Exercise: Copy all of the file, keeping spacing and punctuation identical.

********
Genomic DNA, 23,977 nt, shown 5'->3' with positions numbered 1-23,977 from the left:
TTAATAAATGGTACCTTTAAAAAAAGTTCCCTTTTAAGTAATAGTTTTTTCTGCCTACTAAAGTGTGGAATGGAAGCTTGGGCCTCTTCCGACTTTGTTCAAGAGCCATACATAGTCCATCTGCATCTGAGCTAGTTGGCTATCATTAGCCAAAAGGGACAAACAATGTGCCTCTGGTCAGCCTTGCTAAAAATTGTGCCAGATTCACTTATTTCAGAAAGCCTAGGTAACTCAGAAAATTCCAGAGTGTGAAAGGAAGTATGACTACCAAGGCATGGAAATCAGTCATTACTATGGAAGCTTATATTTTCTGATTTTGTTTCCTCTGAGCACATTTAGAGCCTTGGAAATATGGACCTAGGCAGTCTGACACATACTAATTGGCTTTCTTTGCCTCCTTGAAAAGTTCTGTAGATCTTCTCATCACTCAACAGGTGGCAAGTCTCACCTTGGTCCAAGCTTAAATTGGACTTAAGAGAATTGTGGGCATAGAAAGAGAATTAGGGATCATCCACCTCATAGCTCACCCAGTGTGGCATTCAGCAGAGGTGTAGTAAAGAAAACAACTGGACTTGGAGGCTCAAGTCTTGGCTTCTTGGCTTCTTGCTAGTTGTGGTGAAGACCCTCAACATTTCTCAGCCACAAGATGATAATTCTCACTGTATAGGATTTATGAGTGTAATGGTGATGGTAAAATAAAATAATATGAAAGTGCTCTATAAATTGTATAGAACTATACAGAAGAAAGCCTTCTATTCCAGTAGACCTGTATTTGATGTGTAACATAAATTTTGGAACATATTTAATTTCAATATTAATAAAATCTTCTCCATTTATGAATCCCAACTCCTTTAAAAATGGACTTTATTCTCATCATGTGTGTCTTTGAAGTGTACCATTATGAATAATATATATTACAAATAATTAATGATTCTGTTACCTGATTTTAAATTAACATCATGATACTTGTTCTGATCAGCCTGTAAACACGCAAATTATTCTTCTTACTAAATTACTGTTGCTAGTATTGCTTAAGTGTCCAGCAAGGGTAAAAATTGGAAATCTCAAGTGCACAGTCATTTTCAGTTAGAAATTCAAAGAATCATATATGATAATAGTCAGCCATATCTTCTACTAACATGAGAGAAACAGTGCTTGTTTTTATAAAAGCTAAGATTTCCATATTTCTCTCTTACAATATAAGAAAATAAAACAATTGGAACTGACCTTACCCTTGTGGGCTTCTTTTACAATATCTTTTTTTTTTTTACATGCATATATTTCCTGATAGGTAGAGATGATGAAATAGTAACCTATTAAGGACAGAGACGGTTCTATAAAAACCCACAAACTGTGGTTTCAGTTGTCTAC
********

Genomic DNA, 23,977 nt, shown 5'->3' with positions numbered 1-23,977 from the left:
TTAATAAATGGTACCTTTAAAAAAAGTTCCCTTTTAAGTAATAGTTTTTTCTGCCTACTAAAGTGTGGAATGGAAGCTTGGGCCTCTTCCGACTTTGTTCAAGAGCCATACATAGTCCATCTGCATCTGAGCTAGTTGGCTATCATTAGCCAAAAGGGACAAACAATGTGCCTCTGGTCAGCCTTGCTAAAAATTGTGCCAGATTCACTTATTTCAGAAAGCCTAGGTAACTCAGAAAATTCCAGAGTGTGAAAGGAAGTATGACTACCAAGGCATGGAAATCAGTCATTACTATGGAAGCTTATATTTTCTGATTTTGTTTCCTCTGAGCACATTTAGAGCCTTGGAAATATGGACCTAGGCAGTCTGACACATACTAATTGGCTTTCTTTGCCTCCTTGAAAAGTTCTGTAGATCTTCTCATCACTCAACAGGTGGCAAGTCTCACCTTGGTCCAAGCTTAAATTGGACTTAAGAGAATTGTGGGCATAGAAAGAGAATTAGGGATCATCCACCTCATAGCTCACCCAGTGTGGCATTCAGCAGAGGTGTAGTAAAGAAAACAACTGGACTTGGAGGCTCAAGTCTTGGCTTCTTGGCTTCTTGCTAGTTGTGGTGAAGACCCTCAACATTTCTCAGCCACAAGATGATAATTCTCACTGTATAGGATTTATGAGTGTAATGGTGATGGTAAAATAAAATAATATGAAAGTGCTCTATAAATTGTATAGAACTATACAGAAGAAAGCCTTCTATTCCAGTAGACCTGTATTTGATGTGTAACATAAATTTTGGAACATATTTAATTTCAATATTAATAAAATCTTCTCCATTTATGAATCCCAACTCCTTTAAAAATGGACTTTATTCTCATCATGTGTGTCTTTGAAGTGTACCATTATGAATAATATATATTACAAATAATTAATGATTCTGTTACCTGATTTTAAATTAACATCATGATACTTGTTCTGATCAGCCTGTAAACACGCAAATTATTCTTCTTACTAAATTACTGTTGCTAGTATTGCTTAAGTGTCCAGCAAGGGTAAAAATTGGAAATCTCAAGTGCACAGTCATTTTCAGTTAGAAATTCAAAGAATCATATATGATAATAGTCAGCCATATCTTCTACTAACATGAGAGAAACAGTGCTTGTTTTTATAAAAGCTAAGATTTCCATATTTCTCTCTTACAATATAAGAAAATAAAACAATTGGAACTGACCTTACCCTTGTGGGCTTCTTTTACAATATCTTTTTTTTTTTTACATGCATATATTTCCTGATAGGTAGAGATGATGAAATAGTAACCTATTAAGGACAGAGACGGTTCTATAAAAACCCACAAACTGTGGTTTCAGTTGTCTAC